In Palm Beach County, Florida, during the summer of a cluster of eight cases of malaria was detected. The background incidence is 60 cases per year Florida and 10 cases per year Palm Beach County. The figure shows two trophozoites, which exhibit a typical ameboid shape; and a schizont, which contains approximately 20 nuclei, compatible with P. The smears were prepared on blood that had been stored for several hours, thus their imperfect quality. One P. The patients were men whose ages varied from median
CASE STUDY: Influenza Epidemic in a Boarding School
Vaccines are a powerful measure to protect the health of individuals and to combat outbreaks such as the COVID pandemic. An ethical dilemma arises when one effective vaccine has been successfully developed against an epidemic disease and researchers seek to test the efficacy of another vaccine for the same pathogen in clinical trials involving human subjects. On the one hand, there are compelling reasons why it would be unethical to trial a novel vaccine when an effective product exists already. First, it is a firm principle of medical ethics that an effective treatment or vaccine should not be withheld from patients if their life may depend on it. Second, since epidemic outbreaks often emerge in settings with less-resourced health systems, there is a pronounced risk that any trial withholding an effective vaccine would disproportionately affect the vulnerable populations that historically have been exploited for biomedical research.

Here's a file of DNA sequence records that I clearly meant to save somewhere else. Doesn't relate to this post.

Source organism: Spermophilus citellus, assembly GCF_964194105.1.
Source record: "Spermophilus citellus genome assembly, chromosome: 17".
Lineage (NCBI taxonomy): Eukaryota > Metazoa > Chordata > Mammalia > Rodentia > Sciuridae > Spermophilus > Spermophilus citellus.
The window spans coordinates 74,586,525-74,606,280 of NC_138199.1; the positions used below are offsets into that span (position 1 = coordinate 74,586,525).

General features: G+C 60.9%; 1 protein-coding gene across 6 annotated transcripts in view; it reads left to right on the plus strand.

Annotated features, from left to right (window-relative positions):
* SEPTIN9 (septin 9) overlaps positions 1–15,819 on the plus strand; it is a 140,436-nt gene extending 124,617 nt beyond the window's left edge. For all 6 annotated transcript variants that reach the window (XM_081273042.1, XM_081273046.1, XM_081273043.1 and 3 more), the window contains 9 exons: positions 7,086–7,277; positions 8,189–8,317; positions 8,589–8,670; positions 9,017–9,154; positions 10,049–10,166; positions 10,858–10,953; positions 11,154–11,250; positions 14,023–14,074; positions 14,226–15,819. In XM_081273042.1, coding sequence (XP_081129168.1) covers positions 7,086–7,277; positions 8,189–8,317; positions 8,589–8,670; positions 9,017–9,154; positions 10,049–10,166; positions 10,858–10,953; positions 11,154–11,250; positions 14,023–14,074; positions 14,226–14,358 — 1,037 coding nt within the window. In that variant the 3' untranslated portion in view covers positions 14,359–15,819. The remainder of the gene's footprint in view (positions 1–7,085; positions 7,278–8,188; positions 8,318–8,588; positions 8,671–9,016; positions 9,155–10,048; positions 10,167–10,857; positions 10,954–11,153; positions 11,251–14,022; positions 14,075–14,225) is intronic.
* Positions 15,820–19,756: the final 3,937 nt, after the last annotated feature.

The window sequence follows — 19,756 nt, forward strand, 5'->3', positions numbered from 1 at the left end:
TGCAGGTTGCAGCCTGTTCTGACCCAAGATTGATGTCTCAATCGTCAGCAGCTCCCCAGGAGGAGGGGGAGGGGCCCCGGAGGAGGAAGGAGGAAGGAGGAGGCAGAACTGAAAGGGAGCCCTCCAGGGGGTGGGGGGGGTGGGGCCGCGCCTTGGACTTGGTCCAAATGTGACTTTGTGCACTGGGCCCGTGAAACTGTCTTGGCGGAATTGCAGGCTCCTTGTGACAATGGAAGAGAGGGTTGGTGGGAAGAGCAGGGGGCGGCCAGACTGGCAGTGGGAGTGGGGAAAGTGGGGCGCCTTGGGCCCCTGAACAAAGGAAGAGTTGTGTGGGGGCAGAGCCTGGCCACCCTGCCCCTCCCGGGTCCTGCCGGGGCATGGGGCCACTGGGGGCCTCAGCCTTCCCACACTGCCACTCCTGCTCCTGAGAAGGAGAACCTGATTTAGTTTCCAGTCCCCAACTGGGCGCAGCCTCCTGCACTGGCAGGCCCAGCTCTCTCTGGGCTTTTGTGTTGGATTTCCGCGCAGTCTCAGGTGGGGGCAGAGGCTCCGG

As noted earlier, descriptive epidemiology can identify patterns among cases and in populations by time, place and person. From these observations, epidemiologists develop hypotheses about the causes of these patterns and about the factors that increase risk of disease. In other words, epidemiologists can use descriptive epidemiology to generate hypotheses, but only rarely to test those hypotheses.
By Roni Caryn Rabin. An unvaccinated health care worker set off a Covid outbreak at a nursing home in Kentucky where the vast majority of residents had been vaccinated, leading to dozens of infections, including 22 cases among residents and employees who were already fully vaccinated, a new study reported Wednesday. Most of those who were infected with the coronavirus despite being vaccinated did not develop symptoms or require hospitalization, but one vaccinated individual, who was a resident of the nursing home, died, according to the study released by the Centers for Disease Control and Prevention.